Jose Mourinho has addressed the media for the first time since his re-appointment as manager of Chelsea, touching on his plans for the club including the futures of some of the current playing staff, including John Terry.
Speaking to a packed press conference, the first question the Portuguese manager was somewhat predictably asked was if he was still 'the Special One', a title that was adopted after he himself proclaimed to be during his first press conference in his original stint at Stamford Bridge.
With a smile, he replied: "I'm the happy one."
Mourinho went on to explain: "Time flies, it looks like it was a couple of days ago but it was nine years ago when I first became manager and since then a lot of things happened in my professional life.
"I have the same nature, I am the same person, I have the same heart and the same kind of emotions related to my passion for football and my job, but of course I am a different person.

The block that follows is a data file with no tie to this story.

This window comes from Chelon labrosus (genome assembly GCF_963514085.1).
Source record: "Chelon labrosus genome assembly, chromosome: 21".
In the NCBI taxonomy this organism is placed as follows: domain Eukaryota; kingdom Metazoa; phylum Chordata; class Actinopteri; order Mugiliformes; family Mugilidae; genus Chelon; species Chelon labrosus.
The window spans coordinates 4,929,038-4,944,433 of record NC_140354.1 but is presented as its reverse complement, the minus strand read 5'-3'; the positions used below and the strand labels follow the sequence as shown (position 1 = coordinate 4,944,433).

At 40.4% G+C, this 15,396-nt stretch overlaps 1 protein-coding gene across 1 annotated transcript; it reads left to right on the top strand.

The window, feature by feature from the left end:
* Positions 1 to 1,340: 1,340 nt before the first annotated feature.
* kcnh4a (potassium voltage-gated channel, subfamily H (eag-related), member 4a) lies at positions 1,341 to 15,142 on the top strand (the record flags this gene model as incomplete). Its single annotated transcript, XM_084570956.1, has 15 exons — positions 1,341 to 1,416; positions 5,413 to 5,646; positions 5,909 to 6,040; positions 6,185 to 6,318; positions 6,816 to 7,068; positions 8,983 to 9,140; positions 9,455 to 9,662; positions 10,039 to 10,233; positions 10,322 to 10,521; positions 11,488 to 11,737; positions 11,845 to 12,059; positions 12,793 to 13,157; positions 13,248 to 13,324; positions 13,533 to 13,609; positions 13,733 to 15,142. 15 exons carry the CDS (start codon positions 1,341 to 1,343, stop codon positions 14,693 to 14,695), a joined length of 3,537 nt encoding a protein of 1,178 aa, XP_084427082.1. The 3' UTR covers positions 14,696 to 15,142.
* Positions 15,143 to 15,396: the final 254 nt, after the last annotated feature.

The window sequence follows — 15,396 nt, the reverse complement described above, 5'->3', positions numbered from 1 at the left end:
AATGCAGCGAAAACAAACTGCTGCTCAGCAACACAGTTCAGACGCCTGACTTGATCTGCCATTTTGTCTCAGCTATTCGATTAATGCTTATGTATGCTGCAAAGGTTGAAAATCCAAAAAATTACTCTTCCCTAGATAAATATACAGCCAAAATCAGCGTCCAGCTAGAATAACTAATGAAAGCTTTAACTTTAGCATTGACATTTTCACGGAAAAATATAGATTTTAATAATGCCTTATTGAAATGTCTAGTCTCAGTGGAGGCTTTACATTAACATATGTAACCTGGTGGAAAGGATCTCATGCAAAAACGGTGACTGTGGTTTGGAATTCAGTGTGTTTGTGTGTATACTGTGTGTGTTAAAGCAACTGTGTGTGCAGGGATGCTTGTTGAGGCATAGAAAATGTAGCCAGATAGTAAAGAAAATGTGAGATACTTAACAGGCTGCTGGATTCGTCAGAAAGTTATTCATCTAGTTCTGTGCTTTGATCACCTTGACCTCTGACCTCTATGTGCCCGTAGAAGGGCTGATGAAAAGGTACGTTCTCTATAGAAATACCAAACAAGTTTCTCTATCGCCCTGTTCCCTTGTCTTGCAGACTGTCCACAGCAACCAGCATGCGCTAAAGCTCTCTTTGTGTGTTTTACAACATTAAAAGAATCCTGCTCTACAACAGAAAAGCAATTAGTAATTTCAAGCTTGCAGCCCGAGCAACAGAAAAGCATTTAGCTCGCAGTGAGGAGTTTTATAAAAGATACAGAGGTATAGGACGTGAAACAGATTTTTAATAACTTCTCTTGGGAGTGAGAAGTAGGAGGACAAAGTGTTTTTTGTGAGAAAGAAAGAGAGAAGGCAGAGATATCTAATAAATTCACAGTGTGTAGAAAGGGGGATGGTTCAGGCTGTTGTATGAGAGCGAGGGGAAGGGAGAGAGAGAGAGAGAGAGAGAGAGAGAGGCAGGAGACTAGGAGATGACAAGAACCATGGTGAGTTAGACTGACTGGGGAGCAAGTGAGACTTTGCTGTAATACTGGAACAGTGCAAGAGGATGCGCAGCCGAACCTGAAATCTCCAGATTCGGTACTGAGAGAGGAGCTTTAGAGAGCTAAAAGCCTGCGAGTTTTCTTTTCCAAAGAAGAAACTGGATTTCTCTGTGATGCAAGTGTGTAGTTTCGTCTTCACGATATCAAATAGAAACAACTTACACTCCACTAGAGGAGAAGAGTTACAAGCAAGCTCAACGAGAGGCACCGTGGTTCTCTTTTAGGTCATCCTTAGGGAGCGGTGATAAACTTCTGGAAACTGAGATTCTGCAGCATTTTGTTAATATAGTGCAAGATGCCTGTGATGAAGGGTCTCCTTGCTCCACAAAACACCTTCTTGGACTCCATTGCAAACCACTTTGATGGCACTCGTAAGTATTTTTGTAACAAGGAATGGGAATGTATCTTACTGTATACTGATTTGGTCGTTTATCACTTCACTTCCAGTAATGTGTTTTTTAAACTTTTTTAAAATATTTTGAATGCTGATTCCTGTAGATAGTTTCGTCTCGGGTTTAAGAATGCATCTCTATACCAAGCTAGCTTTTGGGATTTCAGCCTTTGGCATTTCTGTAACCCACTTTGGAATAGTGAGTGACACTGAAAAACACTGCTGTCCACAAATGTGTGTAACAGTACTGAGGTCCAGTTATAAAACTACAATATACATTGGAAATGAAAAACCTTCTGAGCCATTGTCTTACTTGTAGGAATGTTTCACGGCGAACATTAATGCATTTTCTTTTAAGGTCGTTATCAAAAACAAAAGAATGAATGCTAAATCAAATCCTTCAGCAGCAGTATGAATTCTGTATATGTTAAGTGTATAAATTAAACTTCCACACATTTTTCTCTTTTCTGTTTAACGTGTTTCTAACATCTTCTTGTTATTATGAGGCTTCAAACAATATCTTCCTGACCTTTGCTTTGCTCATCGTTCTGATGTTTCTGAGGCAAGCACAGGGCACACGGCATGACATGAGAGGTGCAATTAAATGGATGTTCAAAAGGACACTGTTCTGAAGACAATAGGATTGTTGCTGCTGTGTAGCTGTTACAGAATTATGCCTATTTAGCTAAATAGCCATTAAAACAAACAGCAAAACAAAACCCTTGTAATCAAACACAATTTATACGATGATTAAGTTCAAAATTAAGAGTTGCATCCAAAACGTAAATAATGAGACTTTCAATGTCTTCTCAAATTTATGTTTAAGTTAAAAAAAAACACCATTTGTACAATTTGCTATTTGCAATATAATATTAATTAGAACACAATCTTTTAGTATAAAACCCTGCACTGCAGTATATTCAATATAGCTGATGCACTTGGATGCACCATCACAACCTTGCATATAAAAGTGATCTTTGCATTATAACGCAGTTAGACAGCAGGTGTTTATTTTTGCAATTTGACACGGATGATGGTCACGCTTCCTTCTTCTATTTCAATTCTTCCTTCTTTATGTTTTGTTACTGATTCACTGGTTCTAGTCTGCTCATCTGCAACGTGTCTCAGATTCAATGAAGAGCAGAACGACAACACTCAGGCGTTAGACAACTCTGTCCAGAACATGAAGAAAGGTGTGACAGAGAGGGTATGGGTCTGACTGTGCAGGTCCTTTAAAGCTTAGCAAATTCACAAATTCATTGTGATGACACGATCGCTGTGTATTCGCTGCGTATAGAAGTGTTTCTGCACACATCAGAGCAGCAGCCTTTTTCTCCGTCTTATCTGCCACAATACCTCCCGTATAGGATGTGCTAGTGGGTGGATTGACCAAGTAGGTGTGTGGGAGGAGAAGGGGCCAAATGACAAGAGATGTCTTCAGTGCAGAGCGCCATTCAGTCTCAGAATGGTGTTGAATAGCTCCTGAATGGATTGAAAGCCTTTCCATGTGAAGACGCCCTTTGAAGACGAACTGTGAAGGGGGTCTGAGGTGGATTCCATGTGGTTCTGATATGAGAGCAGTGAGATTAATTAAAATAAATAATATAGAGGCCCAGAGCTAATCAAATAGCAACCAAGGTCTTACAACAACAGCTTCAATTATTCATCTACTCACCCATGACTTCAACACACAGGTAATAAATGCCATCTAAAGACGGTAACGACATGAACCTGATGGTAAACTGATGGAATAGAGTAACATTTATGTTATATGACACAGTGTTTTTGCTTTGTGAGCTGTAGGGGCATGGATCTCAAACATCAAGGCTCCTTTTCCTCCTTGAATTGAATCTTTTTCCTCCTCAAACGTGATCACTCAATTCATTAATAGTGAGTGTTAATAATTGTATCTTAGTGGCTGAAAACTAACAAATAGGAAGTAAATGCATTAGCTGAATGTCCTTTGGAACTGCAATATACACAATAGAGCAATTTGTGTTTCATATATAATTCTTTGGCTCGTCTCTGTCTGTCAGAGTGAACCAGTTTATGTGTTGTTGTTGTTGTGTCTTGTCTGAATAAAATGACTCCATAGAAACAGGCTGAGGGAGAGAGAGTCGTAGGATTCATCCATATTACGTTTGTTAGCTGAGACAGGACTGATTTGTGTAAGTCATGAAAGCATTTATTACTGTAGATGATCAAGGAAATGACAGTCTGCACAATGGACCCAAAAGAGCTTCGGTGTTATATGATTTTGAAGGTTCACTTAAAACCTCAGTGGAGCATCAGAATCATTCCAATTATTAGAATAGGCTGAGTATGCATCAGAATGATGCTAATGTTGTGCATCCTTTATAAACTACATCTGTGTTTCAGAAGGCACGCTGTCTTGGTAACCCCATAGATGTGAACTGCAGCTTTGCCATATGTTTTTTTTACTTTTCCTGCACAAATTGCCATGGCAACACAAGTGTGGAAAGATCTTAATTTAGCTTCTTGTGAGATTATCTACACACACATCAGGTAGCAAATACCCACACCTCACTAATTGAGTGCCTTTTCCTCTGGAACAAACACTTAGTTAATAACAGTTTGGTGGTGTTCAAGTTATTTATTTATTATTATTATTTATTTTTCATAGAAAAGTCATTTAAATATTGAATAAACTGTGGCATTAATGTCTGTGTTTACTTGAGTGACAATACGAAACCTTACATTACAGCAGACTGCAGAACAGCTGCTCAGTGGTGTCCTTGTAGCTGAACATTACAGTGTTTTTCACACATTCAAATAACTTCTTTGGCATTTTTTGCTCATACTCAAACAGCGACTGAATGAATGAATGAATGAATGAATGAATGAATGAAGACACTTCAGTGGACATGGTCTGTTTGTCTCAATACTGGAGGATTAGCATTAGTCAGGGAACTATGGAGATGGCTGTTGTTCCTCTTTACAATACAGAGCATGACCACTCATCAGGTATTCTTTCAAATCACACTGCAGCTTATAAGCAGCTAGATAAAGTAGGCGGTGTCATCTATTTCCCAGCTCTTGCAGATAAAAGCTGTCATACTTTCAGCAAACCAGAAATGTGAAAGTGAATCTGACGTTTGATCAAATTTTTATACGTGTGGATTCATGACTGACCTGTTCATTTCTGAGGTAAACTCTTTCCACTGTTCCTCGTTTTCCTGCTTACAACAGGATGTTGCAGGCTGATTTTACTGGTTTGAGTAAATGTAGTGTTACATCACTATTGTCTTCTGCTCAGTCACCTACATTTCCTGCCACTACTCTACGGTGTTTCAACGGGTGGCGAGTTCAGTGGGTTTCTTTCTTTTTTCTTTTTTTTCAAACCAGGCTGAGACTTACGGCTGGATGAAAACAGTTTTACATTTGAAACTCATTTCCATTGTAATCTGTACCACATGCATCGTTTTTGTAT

"If I have to describe myself I would describe myself as a very happy person. It is the first time I arrive in a club where I already love the club, before I had to build an emotional relationship and I only came to love the club a little later."
There has been much speculation about the players Mourinho will look to bring into the club, and those he will look to usher out. The future of John Terry is particularly uncertain and Mourinho made clear that the club captain, and the other players from his previous spell at the club, would not be treated any differently to the others.
"There are still a few boys from my previous time here, which is always good to go back and see these people who gave me absolutely everything.
"It is important for me to tell you that there is no privilege for them. They know that already as they know my nature as a manger. They don't have an advantage in relation to the other people.
"There is a group of boys that Chelsea did very well to get in these past years and I will be more than happy to work with them and improve them.